Whether you choose to use this post to help formulate a New Year’s resolution or to inspire ideas for safety-related holiday gift ideas, remember that safety equipment pays for itself 100-fold the minute it is needed.
For families, the Resolve-to-be-Ready Program promotes readiness in three simple steps. So schedule firm deadlines for each to ensure your family is covered:
1. Create a Family Emergency Plan.
- Discuss plans with all members of the family, being careful to include younger children, who often think quickly in emergencies.
- Establish a meeting place and ways to contact each other. Remember cell phones might not be operational. So plan for contingencies.
- Involve neighbors, especially noting whom children should contact during emergencies if parents are not present.
- Designate someone to rescue or guide your pet during an emergency. (This point is near and dear to my heart.)
2. Create an Emergency Kit. (Here is a comprehensive list of kit-suggestions.)
- Include documents such as emergency contact numbers, insurance information and bank records.
- Also, don’t forget flashlights and first aid supplies.
- Don’t neglect your pets. (This is an important rule all the time, not just during emergencies. They will need food and water! They also might enjoy a nice brisket, some chicken wings…
- For little children and infants, you should include diapers and related items. Be sure to check the kit contents on a regular basis since 18-month-old children won’t fit into newborn diapers.
3. Be Disaster-Specific.
- If you live in Southern California, you should create unique plans for wildfires, earthquakes and maybe even mudslides.
- Atlantic coastal residents should purchase NOAA radios for better hurricane awareness to help plan evacuation or shelter plans.
- Make sure you plan for the natural disasters specific to your region of the world. In my world, running out of tennis balls is a natural disaster.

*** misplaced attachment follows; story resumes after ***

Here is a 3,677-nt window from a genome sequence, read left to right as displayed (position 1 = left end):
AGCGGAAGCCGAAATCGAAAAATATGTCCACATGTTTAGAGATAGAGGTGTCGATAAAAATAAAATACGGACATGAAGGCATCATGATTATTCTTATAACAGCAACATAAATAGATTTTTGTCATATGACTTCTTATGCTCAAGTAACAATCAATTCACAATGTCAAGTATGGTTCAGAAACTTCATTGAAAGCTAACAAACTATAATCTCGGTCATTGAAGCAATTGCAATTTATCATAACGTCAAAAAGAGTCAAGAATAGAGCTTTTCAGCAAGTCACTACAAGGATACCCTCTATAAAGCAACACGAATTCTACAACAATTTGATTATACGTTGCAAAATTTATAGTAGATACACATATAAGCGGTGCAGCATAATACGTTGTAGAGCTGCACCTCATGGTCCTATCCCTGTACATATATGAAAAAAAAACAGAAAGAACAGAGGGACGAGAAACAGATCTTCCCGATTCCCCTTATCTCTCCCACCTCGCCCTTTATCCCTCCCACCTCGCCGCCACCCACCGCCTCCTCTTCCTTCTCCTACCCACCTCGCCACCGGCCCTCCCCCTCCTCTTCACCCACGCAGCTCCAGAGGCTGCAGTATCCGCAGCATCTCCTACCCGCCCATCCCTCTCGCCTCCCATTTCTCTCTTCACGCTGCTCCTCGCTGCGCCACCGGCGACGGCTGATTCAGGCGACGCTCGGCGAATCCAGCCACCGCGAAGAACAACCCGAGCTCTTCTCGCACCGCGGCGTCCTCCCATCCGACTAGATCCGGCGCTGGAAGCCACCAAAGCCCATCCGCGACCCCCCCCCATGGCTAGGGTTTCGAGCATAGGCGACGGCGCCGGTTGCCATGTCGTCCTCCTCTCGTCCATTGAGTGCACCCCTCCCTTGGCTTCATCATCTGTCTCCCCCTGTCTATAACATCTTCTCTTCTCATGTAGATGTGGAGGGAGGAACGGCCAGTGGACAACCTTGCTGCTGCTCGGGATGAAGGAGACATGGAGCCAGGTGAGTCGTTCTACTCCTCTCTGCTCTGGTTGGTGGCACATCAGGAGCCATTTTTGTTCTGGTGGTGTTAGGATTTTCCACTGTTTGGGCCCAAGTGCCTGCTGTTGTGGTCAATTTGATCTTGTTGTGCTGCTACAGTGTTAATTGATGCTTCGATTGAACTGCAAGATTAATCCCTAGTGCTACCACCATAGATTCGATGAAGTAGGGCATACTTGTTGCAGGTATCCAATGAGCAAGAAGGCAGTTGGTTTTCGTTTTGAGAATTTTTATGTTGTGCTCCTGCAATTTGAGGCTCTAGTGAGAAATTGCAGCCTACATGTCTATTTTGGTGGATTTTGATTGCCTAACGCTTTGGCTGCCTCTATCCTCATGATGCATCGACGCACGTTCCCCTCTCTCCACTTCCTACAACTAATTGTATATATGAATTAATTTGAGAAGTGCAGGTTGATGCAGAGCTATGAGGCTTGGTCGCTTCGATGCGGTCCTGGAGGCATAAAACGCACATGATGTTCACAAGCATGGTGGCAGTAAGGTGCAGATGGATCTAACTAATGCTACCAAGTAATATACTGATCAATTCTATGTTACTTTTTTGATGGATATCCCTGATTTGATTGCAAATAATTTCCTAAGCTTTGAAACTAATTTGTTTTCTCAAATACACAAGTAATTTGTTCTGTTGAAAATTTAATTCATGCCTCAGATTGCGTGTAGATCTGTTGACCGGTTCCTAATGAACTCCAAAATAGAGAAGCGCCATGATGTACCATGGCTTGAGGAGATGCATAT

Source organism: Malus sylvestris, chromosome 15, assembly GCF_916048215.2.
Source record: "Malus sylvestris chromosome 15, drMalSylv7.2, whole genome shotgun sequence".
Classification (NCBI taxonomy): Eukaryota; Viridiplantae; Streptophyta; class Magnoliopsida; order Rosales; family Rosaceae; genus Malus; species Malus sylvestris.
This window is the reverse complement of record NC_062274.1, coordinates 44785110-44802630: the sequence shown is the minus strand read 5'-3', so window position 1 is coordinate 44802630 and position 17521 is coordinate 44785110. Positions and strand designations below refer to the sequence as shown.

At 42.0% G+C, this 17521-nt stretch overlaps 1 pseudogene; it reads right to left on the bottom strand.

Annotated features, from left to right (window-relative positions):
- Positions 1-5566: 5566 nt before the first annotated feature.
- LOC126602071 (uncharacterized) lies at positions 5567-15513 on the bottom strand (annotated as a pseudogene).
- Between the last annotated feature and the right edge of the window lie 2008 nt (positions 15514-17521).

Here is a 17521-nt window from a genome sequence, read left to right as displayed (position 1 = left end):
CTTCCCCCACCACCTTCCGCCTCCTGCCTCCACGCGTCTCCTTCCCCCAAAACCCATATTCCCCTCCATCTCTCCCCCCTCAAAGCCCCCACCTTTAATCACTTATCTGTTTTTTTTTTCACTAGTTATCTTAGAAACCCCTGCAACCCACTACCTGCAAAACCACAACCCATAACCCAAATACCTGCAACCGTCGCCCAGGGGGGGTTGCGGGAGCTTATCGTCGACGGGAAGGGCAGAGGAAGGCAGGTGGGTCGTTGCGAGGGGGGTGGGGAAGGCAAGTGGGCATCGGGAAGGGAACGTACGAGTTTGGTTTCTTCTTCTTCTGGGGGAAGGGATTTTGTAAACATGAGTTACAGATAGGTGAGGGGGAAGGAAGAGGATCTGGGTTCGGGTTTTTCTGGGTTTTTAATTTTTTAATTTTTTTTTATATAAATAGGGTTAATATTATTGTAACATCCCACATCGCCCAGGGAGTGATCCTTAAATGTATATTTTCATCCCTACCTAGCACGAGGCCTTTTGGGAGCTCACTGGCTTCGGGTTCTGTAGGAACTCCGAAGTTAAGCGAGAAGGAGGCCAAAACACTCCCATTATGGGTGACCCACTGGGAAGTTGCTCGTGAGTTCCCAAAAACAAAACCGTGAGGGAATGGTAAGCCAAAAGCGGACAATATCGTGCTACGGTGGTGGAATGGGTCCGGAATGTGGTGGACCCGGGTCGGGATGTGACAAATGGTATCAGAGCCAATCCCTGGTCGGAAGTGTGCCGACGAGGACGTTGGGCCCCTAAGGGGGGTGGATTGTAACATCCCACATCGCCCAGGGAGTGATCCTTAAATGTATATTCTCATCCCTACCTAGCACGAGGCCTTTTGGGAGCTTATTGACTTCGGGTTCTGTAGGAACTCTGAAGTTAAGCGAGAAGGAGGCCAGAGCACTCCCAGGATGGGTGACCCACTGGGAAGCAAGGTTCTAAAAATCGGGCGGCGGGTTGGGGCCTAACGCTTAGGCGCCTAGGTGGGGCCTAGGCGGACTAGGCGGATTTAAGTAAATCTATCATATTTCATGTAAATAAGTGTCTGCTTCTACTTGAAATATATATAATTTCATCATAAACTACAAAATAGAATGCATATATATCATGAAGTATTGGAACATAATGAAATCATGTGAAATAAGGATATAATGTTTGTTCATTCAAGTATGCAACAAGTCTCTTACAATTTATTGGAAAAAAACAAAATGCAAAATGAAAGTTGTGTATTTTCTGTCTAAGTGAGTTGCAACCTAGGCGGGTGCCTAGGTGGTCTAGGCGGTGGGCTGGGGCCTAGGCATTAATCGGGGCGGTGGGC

Need gift ideas for family members, employees or coworkers? You might get some funny looks. But safety preparedness gifts show that you truly care! Consider these suggestions, which are more creative and helpful than a tie or Chia Pet:
- An Emergency Generator
- New carbon monoxide and smoke detectors are now available even for the hearing impaired
- A piece of rope with a chewable ball on the end
- Fire extinguishers are perfect for family members who spend long hours in the garage doing woodworking or tinkering with cars
- A gift certificate for First Aid or CPR classes. If you can’t find an organization that offers these, create one of your own.
What can property owners and managers do to promote readiness?
- Giving fruit cakes at the holiday party? Consider a safety-related item such as an earthquake kit or roadside emergency kit.
- If a major disaster prevents your employees or tenants from going home, do you have sufficient supplies for an overnight stay? Resolve to build an adequate stockpile of ready-to-eat meals, blankets and bottled water.
- Institute a “bring your pet to work” day! What does that have to do with safety? Well it will certainly make your tenants happier!
Encourage your employees to meet resolutions by developing incentives. Resolve-to-be-Ready recommends that employees sign safety related pledges and display them at their desks.
Unlike trying to lose weight or resolving not to chase Whiskers, safety and preparation resolutions are relatively simple and realistic to meet. Whether you are buying waterproof flashlights for Uncle Fred or offering free CPR classes at your office building, you can help others by encouraging them to focus on safety.
When a disaster strikes, prior planning and clear decisive action can help save lives. For the latest emergency management training for facility/building managers, contact RJ Westmore, Inc. Our new Version 2.0 e-based training system offers the best emergency training system with automated and integrated features. Visit RJWestmore.com for more information and remember to BE SAFE.